Walter: International law obviously has to be universal because it is supposed to be valid for the whole world. On the other hand, we have for some years been engaged in another important discussion: To what extent do varying concepts of legal cultural influence our understanding of what law can and should be able to achieve? Do people in other parts of the world differ from our view of international law? We are only gradually becoming aware of these issues. And there are undoubtedly some areas of international law that are more universalist than others. Right now, however, we find ourselves challenged in what we assume to be the most universal areas one can imagine: the prohibition of force and the protection of territorial integrity.
What part do forums such as the United Nations play?
Walter: In some cases, the game is played on two levels – which would explain the behavior of Indian Prime Minister Modi, for example. At a meeting in the presence of President Putin in the Uzbek city of Samarkand, Modi criticized the war. But shortly afterward, India abstained from voting to condemn it at the UN Security Council. That is an attempt to act on two levels to maintain as much political leeway as possible, including with regard to the West.
How the war is destroying everyday life:
Residents of Kyiv seeking shelter from Russian bombs in the city’s subway.
The West has closed ranks, Nato is stronger than ever
Does the West still exist?
Walter: It exists more again today than it used to. To my mind, the attack on Ukraine has spawned a wave of solidarity in the West of the kind we have not seen for a long time. That solidarity is now crumbling again here and there. Immediately after the attack, however, it led to an astonishing closing of ranks. How long things will stay that way is another matter.
Patel: Interestingly, exactly the opposite of what Putin had hoped for has occurred. He wanted to further divide the West. The war of aggression against Ukraine was intended not only to achieve territorial gains for the Russian Federation, but also to weaken the West as a normative project. What happened is something completely different: The West has drawn closer together. NATO is stronger than ever, and Finland and Sweden are in the process of becoming new member states. The European Union, too, has so far emerged from the crisis stronger: The attractiveness to third-party states that it had lost in recent years is suddenly back again.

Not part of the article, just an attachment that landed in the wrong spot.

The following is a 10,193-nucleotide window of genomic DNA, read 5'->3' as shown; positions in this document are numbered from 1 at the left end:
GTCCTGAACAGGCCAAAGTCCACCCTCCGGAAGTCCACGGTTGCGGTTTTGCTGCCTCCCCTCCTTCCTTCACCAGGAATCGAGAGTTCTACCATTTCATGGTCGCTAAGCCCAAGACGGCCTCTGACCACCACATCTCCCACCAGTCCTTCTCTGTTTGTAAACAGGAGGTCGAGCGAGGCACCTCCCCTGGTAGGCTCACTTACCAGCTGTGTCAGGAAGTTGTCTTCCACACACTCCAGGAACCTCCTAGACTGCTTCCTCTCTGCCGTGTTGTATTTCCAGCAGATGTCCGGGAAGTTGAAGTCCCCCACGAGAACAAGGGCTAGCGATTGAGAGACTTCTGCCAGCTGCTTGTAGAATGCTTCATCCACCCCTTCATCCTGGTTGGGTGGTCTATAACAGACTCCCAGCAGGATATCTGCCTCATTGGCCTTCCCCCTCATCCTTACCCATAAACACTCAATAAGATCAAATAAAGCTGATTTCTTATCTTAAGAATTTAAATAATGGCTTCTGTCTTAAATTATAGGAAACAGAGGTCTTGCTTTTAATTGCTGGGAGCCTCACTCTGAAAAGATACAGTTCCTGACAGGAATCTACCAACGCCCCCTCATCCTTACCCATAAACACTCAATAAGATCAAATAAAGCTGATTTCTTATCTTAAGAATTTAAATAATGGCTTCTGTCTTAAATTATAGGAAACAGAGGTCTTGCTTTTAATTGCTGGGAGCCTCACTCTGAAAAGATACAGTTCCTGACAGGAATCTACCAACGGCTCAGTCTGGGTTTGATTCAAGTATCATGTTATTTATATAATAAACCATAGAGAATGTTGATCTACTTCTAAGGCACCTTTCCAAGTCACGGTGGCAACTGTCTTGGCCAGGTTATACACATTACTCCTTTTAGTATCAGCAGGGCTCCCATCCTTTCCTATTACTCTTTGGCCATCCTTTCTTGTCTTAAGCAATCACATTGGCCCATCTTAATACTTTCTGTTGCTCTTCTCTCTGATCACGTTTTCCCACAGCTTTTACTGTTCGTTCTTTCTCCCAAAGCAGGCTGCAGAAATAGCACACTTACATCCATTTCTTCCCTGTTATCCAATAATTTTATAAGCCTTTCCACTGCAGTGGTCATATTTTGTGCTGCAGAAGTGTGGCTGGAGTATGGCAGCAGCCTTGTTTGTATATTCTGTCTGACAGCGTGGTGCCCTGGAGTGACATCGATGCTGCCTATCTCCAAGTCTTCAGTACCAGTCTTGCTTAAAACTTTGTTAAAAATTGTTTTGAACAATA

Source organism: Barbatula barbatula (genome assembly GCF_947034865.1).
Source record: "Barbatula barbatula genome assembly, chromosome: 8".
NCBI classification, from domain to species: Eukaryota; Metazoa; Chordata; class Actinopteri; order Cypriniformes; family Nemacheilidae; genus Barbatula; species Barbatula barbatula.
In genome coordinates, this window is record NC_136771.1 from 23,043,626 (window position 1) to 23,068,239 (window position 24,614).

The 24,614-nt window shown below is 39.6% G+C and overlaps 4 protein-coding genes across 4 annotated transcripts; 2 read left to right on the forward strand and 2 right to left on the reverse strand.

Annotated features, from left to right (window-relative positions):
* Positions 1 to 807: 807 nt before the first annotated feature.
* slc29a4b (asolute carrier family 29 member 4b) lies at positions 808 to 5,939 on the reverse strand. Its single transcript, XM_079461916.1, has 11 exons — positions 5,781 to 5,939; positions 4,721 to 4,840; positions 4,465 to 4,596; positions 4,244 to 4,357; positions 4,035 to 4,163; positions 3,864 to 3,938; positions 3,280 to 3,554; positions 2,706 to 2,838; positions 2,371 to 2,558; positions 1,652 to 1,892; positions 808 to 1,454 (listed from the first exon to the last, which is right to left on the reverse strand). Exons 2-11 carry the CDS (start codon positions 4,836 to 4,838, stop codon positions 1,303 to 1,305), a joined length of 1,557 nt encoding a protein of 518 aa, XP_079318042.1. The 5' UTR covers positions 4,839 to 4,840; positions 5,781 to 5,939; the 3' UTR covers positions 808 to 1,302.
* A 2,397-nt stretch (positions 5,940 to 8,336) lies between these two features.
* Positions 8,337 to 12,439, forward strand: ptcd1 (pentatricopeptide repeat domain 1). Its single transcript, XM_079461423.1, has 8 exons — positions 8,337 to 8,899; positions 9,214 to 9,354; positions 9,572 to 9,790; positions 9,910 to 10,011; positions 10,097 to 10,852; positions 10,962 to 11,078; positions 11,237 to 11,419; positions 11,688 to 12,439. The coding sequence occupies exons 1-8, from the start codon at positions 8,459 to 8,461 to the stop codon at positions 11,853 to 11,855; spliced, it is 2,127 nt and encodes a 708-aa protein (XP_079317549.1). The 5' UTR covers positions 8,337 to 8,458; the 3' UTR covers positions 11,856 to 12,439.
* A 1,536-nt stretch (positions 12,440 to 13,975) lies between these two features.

Will things stay that way?
Patel: That we do not know. To cite just one problem: In US mid-term elections in November the Democrat camp came out stronger than many had expected. But a good two years from now, the White House could again be run by a person focused wholly on “America first”. Just imagine if Donald Trump had still been in the White House in February 2022. The world would be in a completely different situation today. Seen from this angle, the West’s cohesion is so fragile that we have reason to be worried about the future.
I believe we must have a debate about which values we need. The prohibition of force and territorial integrity are the most elementary ones.
Prof. Dr. Christian Walter
Doesn’t this cohesion become all the more fragile in light of election results in Poland, Hungary, Italy and Sweden, where Euroskeptic and illiberal forces have made significant advances?
Patel: Yes, it does. We underestimated the fragility of cohesion in the Western camp for the last 30 years, because it was never really put to the test. But that is certainly happening now. Such tests did occur in the course of the Cold War, too. Back then, the external pressure created by the confrontation of systems repeatedly restrained centrifugal forces and erosion in the Western camp. But no one knows whether that will work again in the same way this time. I don’t want to overdo comparisons with the period up to 1989, though. I don’t believe we are heading for a second Cold War. The world has grown much more complex; it has long been multipolar. When we look back from, say, 2060 to the 2020s, it could be that the conflict between China and the USA will be seen to have had a much greater influence than the war in Ukraine.